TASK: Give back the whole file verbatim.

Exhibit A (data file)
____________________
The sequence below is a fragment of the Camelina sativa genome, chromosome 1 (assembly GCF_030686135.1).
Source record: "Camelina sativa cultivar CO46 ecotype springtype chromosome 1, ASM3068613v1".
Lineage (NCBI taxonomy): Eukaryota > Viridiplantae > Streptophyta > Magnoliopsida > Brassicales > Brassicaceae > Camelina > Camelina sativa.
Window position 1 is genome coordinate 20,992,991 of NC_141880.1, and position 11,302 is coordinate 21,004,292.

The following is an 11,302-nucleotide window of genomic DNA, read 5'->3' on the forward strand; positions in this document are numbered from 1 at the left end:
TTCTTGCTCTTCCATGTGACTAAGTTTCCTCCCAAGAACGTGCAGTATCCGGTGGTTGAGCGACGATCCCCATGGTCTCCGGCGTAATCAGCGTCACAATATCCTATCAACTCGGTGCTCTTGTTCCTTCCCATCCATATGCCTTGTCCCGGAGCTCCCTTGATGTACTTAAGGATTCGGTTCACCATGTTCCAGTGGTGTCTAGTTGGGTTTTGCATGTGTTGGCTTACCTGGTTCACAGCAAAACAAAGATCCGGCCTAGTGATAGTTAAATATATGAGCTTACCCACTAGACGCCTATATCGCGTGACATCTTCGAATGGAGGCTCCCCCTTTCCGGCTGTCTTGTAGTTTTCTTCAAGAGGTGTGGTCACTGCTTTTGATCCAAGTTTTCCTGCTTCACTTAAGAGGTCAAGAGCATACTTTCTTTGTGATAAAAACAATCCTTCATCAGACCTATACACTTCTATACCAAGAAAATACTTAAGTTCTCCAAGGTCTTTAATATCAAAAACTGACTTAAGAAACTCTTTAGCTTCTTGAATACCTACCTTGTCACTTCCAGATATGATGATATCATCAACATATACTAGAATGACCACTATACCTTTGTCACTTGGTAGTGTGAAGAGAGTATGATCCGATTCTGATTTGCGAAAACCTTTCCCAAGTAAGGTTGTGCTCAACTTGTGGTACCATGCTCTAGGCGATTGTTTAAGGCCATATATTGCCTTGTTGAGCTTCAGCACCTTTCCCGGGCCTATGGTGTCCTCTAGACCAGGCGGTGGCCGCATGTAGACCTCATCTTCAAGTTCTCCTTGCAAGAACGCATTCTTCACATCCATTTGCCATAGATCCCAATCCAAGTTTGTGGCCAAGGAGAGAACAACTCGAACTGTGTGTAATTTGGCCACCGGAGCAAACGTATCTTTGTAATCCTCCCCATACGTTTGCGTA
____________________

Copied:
The sequence below is a fragment of the Camelina sativa genome, chromosome 1 (assembly GCF_030686135.1).
Source record: "Camelina sativa cultivar CO46 ecotype springtype chromosome 1, ASM3068613v1".
Lineage (NCBI taxonomy): Eukaryota > Viridiplantae > Streptophyta > Magnoliopsida > Brassicales > Brassicaceae > Camelina > Camelina sativa.
Window position 1 is genome coordinate 20,992,991 of NC_141880.1, and position 11,302 is coordinate 21,004,292.

The following is an 11,302-nucleotide window of genomic DNA, read 5'->3' on the forward strand; positions in this document are numbered from 1 at the left end:
TTCTTGCTCTTCCATGTGACTAAGTTTCCTCCCAAGAACGTGCAGTATCCGGTGGTTGAGCGACGATCCCCATGGTCTCCGGCGTAATCAGCGTCACAATATCCTATCAACTCGGTGCTCTTGTTCCTTCCCATCCATATGCCTTGTCCCGGAGCTCCCTTGATGTACTTAAGGATTCGGTTCACCATGTTCCAGTGGTGTCTAGTTGGGTTTTGCATGTGTTGGCTTACCTGGTTCACAGCAAAACAAAGATCCGGCCTAGTGATAGTTAAATATATGAGCTTACCCACTAGACGCCTATATCGCGTGACATCTTCGAATGGAGGCTCCCCCTTTCCGGCTGTCTTGTAGTTTTCTTCAAGAGGTGTGGTCACTGCTTTTGATCCAAGTTTTCCTGCTTCACTTAAGAGGTCAAGAGCATACTTTCTTTGTGATAAAAACAATCCTTCATCAGACCTATACACTTCTATACCAAGAAAATACTTAAGTTCTCCAAGGTCTTTAATATCAAAAACTGACTTAAGAAACTCTTTAGCTTCTTGAATACCTACCTTGTCACTTCCAGATATGATGATATCATCAACATATACTAGAATGACCACTATACCTTTGTCACTTGGTAGTGTGAAGAGAGTATGATCCGATTCTGATTTGCGAAAACCTTTCCCAAGTAAGGTTGTGCTCAACTTGTGGTACCATGCTCTAGGCGATTGTTTAAGGCCATATATTGCCTTGTTGAGCTTCAGCACCTTTCCCGGGCCTATGGTGTCCTCTAGACCAGGCGGTGGCCGCATGTAGACCTCATCTTCAAGTTCTCCTTGCAAGAACGCATTCTTCACATCCATTTGCCATAGATCCCAATCCAAGTTTGTGGCCAAGGAGAGAACAACTCGAACTGTGTGTAATTTGGCCACCGGAGCAAACGTATCTTTGTAATCCTCCCCATACGTTTGCGTA